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New study highlights the danger in delaying emergent surgery

Posted Friday, September 8, 2017 by Tyler Goldberg-Hoss

“Emergent” is synonymous with the need for something to occur quickly. Whatever is “emergent” is also acute, pressing, critical, imperative.

In the context of a patient needing surgery, the word takes on even greater weight and importance. You hope and trust that if you or a loved one is in such a situation, whatever surgery is needed will happen right away. The implication is that if it doesn’t, something bad will happen.

Perhaps it didn’t take a study to confirm what may be obvious, but a new study does just that. Recently the results of a study looking at delays in urgent/emergent surgeries were published in the Canadian Medical Association Journal. The study looked particularly at delays at a hospital in Ottawa.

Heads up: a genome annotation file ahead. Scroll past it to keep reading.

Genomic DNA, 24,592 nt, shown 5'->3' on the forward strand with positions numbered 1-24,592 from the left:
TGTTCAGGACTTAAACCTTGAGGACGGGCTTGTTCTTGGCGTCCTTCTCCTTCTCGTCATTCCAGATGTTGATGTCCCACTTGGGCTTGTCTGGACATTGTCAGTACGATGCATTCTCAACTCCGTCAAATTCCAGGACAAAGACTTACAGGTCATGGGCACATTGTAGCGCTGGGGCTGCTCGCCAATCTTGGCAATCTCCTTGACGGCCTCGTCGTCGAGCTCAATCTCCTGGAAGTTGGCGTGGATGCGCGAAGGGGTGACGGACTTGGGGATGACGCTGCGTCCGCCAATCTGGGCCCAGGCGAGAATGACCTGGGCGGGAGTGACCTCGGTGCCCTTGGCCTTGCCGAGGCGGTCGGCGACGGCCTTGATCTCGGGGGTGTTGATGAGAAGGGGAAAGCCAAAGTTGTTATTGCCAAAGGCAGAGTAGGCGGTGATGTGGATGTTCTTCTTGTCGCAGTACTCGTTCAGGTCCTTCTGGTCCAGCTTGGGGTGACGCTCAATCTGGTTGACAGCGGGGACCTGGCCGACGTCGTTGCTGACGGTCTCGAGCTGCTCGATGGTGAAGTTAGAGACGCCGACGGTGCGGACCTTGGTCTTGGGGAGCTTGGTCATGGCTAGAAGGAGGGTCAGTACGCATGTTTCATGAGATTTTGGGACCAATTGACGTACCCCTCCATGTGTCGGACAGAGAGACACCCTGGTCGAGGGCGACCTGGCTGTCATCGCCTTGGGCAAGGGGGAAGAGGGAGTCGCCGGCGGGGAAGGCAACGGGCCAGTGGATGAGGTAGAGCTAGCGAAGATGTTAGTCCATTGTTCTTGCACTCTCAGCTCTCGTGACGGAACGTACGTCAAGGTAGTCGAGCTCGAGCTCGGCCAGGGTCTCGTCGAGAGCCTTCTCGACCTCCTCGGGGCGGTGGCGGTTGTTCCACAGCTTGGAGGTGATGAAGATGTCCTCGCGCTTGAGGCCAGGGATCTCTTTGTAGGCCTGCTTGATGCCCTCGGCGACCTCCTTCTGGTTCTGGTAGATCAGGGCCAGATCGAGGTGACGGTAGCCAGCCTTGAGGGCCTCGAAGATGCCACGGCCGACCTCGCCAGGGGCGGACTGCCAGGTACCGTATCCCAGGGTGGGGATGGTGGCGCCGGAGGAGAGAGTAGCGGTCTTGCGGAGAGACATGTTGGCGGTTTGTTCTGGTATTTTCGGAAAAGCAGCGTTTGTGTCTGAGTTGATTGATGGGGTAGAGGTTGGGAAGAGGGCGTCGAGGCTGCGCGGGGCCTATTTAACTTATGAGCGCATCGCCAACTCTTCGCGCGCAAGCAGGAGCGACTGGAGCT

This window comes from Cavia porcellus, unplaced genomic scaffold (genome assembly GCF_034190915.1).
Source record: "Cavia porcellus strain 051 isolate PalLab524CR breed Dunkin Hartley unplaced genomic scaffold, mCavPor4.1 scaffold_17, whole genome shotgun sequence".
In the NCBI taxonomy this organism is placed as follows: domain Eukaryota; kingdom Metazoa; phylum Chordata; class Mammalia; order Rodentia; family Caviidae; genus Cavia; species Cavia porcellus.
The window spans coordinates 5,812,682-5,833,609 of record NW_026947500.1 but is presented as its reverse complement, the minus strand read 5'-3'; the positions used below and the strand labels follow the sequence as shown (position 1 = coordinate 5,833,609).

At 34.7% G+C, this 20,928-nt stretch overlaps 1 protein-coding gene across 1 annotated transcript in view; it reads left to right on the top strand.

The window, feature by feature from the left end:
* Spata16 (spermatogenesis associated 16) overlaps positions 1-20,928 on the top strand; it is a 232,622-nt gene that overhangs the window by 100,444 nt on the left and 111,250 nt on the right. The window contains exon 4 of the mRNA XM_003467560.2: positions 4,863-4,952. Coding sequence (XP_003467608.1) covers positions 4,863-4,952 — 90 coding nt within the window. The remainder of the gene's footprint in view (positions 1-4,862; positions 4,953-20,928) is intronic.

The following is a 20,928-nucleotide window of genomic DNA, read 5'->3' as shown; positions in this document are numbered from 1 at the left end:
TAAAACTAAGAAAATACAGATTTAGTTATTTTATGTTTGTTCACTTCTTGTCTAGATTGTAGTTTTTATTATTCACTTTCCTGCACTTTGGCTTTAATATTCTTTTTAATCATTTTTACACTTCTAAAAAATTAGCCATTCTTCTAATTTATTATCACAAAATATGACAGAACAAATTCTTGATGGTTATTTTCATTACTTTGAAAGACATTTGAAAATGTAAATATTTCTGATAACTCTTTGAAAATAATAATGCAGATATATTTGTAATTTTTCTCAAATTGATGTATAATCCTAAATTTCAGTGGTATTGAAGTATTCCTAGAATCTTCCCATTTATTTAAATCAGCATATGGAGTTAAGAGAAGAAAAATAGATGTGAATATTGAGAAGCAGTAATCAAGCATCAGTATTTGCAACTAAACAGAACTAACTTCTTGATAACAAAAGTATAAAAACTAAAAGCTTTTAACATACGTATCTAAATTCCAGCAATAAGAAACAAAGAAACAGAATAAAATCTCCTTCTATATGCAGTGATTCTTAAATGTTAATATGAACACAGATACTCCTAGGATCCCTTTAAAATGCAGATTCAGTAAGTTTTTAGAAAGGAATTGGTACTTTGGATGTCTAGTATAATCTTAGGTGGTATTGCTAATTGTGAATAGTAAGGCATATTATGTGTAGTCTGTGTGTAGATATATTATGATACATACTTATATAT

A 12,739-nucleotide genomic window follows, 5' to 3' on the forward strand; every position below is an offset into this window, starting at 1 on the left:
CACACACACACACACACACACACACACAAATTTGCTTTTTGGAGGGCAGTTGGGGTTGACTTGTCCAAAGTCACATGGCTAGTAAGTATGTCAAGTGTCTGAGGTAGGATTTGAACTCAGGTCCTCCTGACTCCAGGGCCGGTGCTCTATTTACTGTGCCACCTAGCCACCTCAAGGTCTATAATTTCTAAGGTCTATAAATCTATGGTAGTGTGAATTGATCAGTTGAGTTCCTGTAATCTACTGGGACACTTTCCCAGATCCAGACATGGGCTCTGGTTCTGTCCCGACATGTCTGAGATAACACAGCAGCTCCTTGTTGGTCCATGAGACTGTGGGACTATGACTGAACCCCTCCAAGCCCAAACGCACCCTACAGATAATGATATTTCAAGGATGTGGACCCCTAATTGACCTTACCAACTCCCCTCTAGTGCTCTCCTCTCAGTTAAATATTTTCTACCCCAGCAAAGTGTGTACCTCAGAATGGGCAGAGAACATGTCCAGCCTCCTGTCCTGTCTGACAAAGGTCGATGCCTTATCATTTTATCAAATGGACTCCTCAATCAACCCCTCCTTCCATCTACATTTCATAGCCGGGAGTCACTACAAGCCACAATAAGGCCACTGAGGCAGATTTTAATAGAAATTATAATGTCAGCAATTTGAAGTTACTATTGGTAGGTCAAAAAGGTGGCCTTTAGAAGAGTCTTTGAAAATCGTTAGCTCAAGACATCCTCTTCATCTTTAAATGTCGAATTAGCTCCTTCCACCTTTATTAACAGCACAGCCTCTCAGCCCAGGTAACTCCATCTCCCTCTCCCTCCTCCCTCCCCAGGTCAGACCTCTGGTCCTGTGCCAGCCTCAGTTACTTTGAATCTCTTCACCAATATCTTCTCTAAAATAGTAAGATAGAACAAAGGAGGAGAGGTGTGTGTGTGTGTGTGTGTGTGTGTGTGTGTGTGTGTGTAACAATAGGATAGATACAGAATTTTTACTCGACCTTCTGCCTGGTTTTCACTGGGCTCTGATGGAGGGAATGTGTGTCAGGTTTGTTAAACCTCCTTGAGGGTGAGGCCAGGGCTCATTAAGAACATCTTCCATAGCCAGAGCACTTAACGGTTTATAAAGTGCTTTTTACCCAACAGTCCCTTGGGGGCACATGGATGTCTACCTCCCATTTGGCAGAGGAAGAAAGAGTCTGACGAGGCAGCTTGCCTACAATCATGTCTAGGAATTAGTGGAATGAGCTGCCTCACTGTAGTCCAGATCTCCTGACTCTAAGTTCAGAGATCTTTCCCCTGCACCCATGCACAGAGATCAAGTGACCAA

The study found that 19% of such surgeries were delayed, often due to unavailability of an operating room or staff. The study found that those patients had an increased risk of dying while in the hospital: 5% versus 3% of patients who didn’t have a delay in their surgery.

If hospitals and other health care providers didn’t need more of an incentive to reduce that number of delayed surgeries, the study also found that it cost more for the delayed surgery patients.

You can read the full study at the CMAJ website here:

Association of delay of urgent or emergency surgery with mortality and use of health care resources: a propensity score–matched observational cohort study

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